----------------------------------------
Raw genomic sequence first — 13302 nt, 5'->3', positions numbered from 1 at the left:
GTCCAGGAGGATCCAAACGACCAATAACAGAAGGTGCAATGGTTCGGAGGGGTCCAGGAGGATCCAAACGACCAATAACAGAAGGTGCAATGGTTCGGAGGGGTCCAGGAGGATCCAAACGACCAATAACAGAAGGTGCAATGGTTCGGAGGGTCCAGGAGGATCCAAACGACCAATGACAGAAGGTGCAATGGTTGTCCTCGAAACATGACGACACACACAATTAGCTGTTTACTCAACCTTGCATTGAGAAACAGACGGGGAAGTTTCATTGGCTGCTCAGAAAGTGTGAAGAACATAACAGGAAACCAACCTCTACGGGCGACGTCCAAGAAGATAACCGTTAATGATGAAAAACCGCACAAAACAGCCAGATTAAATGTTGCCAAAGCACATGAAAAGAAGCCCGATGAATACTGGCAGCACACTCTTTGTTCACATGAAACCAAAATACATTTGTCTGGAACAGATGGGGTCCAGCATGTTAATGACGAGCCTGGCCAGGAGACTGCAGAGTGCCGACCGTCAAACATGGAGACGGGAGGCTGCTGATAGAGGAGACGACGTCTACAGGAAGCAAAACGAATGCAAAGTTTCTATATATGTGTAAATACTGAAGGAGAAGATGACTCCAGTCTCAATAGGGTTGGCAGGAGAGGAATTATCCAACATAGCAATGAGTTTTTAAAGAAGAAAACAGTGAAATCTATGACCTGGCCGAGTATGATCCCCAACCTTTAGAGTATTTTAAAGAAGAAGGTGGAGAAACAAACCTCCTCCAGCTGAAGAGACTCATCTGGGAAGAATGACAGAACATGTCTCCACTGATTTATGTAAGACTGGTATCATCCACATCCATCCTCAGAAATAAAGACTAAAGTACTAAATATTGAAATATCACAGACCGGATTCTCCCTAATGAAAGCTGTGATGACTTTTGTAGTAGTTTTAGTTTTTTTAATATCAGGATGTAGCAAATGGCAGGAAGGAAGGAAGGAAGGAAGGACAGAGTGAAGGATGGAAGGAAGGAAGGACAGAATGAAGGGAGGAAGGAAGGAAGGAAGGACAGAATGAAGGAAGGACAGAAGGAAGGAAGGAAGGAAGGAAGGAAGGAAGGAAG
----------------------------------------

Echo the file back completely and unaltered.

Raw genomic sequence first — 13302 nt, 5'->3', positions numbered from 1 at the left:
GTCCAGGAGGATCCAAACGACCAATAACAGAAGGTGCAATGGTTCGGAGGGGTCCAGGAGGATCCAAACGACCAATAACAGAAGGTGCAATGGTTCGGAGGGGTCCAGGAGGATCCAAACGACCAATAACAGAAGGTGCAATGGTTCGGAGGGTCCAGGAGGATCCAAACGACCAATGACAGAAGGTGCAATGGTTGTCCTCGAAACATGACGACACACACAATTAGCTGTTTACTCAACCTTGCATTGAGAAACAGACGGGGAAGTTTCATTGGCTGCTCAGAAAGTGTGAAGAACATAACAGGAAACCAACCTCTACGGGCGACGTCCAAGAAGATAACCGTTAATGATGAAAAACCGCACAAAACAGCCAGATTAAATGTTGCCAAAGCACATGAAAAGAAGCCCGATGAATACTGGCAGCACACTCTTTGTTCACATGAAACCAAAATACATTTGTCTGGAACAGATGGGGTCCAGCATGTTAATGACGAGCCTGGCCAGGAGACTGCAGAGTGCCGACCGTCAAACATGGAGACGGGAGGCTGCTGATAGAGGAGACGACGTCTACAGGAAGCAAAACGAATGCAAAGTTTCTATATATGTGTAAATACTGAAGGAGAAGATGACTCCAGTCTCAATAGGGTTGGCAGGAGAGGAATTATCCAACATAGCAATGAGTTTTTAAAGAAGAAAACAGTGAAATCTATGACCTGGCCGAGTATGATCCCCAACCTTTAGAGTATTTTAAAGAAGAAGGTGGAGAAACAAACCTCCTCCAGCTGAAGAGACTCATCTGGGAAGAATGACAGAACATGTCTCCACTGATTTATGTAAGACTGGTATCATCCACATCCATCCTCAGAAATAAAGACTAAAGTACTAAATATTGAAATATCACAGACCGGATTCTCCCTAATGAAAGCTGTGATGACTTTTGTAGTAGTTTTAGTTTTTTTAATATCAGGATGTAGCAAATGGCAGGAAGGAAGGAAGGAAGGAAGGACAGAGTGAAGGATGGAAGGAAGGAAGGACAGAATGAAGGGAGGAAGGAAGGAAGGAAGGACAGAATGAAGGAAGGACAGAAGGAAGGAAGGAAGGAAGGAAGGAAGGAAGGAAG